Image Credit: Leap Motion
Back in April, Leap Motion announced Project North Star, a next-generation augmented reality headset that the company said could be produced for $100 at scale. Today, Leap Motion announced it is open-sourcing North Star’s design and assembly guide under an Apache license, giving interested users and developers the ability to build their own AR headsets — a step that could advance AR’s role in productivity and PC gaming.
The headset’s specs are intended to be modern rather than basic, most notably including two 1600 x 1440 pixel translucent but bright screens running at 120 frames per second. As the screens are large and angled outwards, they permit a 100-degree field of view — greater than some existing AR headsets — while an integrated hand and finger tracker covers a wider 180-degree area. Accompanying software enables hand motions to serve as an input interface for a tethered computer, manipulating and interacting with computer-generated AR objects.
Videos released by Leap Motion show 3D printing of the headset’s components, which come together to create an awkward-looking pair of glasses that nonetheless enable users to overlay virtual objects on views of real scenes.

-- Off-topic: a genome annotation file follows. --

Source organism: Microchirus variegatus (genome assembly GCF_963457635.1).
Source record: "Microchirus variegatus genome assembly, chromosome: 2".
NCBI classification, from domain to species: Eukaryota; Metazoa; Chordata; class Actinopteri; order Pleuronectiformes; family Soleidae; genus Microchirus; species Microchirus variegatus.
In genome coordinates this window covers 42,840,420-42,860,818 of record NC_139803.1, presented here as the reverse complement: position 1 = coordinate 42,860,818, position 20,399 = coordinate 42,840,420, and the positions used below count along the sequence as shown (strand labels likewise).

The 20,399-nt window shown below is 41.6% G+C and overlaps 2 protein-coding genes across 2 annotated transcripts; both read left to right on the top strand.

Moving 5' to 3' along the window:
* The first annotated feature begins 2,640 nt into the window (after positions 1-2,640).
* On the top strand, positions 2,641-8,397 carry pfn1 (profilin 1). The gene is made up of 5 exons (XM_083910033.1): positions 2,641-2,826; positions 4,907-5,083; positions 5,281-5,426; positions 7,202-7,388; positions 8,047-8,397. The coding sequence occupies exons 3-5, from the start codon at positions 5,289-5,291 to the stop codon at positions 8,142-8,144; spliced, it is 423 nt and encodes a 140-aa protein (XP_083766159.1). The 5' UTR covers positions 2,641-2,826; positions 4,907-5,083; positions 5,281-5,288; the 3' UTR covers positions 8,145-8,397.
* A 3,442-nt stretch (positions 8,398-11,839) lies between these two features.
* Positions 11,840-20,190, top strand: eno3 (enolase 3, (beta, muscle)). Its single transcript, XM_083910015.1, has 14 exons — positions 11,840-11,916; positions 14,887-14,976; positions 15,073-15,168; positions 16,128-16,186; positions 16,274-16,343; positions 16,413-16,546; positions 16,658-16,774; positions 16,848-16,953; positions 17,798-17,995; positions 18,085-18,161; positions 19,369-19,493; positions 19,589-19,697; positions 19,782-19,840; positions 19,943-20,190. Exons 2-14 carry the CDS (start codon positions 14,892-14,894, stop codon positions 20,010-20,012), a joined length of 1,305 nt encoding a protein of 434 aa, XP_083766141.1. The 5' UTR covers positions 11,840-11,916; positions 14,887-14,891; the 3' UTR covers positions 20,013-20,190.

The company says that it built the headset with “as many off-the-shelf components and 3D-printed parts as possible,” though the kit does require a custom-made hand tracking module, display driver board, and reflectors.
Though experiments have been ongoing for quite some time, augmented reality is expected to take off commercially over the next several years as research projects and unaffordable initial hardware transition into practical and less expensive products. Leap Motion has said that its goal is to “stimulate discussions concerning the human experience with augmented reality, as well as improve accessibility and accelerate experimentation,” bringing about a merger of the physical and virtual worlds.
Affordable headsets and usable software will go a long way toward accomplishing that, though to achieve mainstream popularity, the headsets will need to shrink and become more like regular glasses. In the meantime, companies such as Apple and Google have released robust phone- and tablet-based AR solutions — including some neat demos — as they continue to work on consumer headsets. Leap Motion’s solution provides developers and early adopters with an inexpensive, wearable alternative.